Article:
While news outlets have used always used data to support their stories, in data journalism the data is actually the backbone of the story. Large data sets are analyzed and turned into something the reader can understand – anything from a short article to an interactive visualization.
For example, when The Texas Tribune wanted to tell a story about the impact of Food Stamps in the state of Texas, they used Texas State Government data to create a map showing the number of food stamps recipients by county.
Data Journalism often includes interactive elements that allow you to personalize the news story. In 2009, the Chicago Tribune published a story exposing elder abuse in retirement homes all over the state. Worried that your grandma could be suffering? The Chicago Tribune let you find out if there was cause for concern; the news story allowed readers to look up safety reports for every retirement home in the state of Illinois.
Sometimes the data in Data Journalism isn’t data in the strict numbers sense of the word, but news stories themselves. The Data Journalism project EveryBlock aggregates news stories, tweets, flickr photos and other social media posts, as well as crime reports, by area code, auto-generating a news feed for almost every block in America.
As governments and organizations release more and more data and the tools to analyze it become more and more user-friendly, data journalism will only grow in volume and importance. From American political watch-dogging to crowd-sourcing stories in Africa, everyone from large teams to individuals can have an impact.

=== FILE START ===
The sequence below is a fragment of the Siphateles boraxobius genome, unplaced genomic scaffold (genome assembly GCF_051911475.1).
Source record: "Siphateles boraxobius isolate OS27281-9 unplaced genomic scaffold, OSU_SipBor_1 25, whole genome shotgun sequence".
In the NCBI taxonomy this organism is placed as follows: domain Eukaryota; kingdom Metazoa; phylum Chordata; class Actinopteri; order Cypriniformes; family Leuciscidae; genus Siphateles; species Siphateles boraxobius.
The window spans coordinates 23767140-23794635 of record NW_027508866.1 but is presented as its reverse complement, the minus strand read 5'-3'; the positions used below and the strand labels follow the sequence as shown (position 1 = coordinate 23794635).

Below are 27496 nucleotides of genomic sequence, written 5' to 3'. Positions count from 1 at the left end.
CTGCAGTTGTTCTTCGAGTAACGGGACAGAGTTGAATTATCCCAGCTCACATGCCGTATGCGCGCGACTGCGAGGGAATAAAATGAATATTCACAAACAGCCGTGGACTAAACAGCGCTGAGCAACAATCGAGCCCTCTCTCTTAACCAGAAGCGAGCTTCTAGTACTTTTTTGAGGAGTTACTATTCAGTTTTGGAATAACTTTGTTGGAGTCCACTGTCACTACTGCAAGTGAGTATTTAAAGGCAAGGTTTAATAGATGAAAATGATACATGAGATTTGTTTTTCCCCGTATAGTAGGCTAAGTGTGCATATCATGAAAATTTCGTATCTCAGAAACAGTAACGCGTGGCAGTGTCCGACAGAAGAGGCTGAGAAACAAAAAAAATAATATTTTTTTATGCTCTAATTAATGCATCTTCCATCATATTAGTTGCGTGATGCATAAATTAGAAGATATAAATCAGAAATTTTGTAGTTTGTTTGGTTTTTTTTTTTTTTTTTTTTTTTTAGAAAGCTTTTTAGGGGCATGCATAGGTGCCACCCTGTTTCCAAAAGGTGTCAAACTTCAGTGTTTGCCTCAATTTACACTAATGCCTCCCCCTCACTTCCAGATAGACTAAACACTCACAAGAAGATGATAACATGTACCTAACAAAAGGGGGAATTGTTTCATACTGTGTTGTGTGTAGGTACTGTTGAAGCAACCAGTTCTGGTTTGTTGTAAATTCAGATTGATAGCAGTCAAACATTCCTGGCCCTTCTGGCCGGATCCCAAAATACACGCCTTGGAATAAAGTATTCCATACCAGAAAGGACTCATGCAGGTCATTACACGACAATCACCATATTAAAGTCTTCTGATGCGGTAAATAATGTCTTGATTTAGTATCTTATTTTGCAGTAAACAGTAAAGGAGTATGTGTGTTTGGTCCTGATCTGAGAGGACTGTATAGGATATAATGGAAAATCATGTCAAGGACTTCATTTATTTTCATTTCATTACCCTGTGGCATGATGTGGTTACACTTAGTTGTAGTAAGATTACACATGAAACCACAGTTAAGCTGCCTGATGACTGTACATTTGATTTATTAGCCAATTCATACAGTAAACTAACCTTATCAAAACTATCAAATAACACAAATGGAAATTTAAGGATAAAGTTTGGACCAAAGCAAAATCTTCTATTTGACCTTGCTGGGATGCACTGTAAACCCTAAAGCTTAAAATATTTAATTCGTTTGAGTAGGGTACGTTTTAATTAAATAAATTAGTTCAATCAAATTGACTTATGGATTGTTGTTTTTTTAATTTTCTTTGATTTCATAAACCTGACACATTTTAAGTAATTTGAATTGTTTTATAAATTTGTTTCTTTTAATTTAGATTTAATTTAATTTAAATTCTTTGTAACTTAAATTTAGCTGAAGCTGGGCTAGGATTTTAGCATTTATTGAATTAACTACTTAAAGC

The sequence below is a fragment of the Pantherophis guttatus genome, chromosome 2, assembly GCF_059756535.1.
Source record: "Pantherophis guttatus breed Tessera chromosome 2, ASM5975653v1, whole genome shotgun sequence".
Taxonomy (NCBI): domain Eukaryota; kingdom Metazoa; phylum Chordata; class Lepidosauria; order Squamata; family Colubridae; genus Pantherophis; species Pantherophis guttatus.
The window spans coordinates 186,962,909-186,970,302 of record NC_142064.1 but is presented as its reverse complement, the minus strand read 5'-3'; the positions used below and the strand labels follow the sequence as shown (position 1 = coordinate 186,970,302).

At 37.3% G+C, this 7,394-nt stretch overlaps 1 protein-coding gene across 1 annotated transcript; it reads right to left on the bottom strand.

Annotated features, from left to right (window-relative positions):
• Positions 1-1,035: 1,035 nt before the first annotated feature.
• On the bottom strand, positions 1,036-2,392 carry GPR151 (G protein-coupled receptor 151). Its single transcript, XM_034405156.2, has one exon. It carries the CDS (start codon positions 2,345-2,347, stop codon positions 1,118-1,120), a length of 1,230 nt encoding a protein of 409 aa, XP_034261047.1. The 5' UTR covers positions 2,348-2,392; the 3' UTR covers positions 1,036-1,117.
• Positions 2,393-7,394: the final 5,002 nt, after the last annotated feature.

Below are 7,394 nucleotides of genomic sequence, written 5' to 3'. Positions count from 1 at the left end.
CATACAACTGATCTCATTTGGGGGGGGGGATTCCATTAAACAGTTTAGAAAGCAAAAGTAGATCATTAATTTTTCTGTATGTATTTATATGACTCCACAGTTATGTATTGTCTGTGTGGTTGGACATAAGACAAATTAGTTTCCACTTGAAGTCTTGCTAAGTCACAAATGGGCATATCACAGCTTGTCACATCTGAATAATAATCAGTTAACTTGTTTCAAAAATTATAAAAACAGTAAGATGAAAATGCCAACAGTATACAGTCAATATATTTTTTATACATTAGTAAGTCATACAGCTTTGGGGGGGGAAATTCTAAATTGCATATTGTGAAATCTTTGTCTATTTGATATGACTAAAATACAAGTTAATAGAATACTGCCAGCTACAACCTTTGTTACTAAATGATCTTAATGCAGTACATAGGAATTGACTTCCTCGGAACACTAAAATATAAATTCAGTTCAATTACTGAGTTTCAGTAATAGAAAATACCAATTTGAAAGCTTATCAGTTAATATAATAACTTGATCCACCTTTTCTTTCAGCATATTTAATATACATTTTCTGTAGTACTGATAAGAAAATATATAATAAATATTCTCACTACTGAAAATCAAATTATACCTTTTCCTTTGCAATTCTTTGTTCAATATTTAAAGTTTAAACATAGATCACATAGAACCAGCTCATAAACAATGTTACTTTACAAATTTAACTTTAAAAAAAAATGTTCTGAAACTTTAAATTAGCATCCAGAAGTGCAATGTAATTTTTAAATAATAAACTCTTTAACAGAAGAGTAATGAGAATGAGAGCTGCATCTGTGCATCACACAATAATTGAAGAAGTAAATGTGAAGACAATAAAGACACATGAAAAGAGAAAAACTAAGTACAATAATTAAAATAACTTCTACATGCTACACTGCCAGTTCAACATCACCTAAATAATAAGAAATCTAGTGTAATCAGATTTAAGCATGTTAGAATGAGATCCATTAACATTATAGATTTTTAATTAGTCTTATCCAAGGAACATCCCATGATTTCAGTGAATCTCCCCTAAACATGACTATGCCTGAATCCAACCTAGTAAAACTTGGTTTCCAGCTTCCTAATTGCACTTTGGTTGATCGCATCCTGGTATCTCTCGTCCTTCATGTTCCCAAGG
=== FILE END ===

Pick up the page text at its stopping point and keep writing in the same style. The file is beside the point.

If you’d like a peek into the world of Data Journalism, you should have a look at The Bastards Book of Ruby – an “an introduction to programming and its practical uses for journalists, researchers, scientists, analysts, and anyone else whose job is to seek out, make sense from, and show the hard-to-find data.” It’s plenty easy to read and understand and will have you on your way in no time!
Cocktail Party Fact
A developer named Adrian Holovaty is credited for writing the Data Journalism manifesto.
In this 2006 blog post, he argued that newspapers needed to think about news stories not as stories in and of themselves, but as an aggregation of a set of data points – the who, why, what, where, and when – that could be pulled apart and re-constituted to tell new and different stories.
Sounds great to us, but even five short years ago it was quite controversial!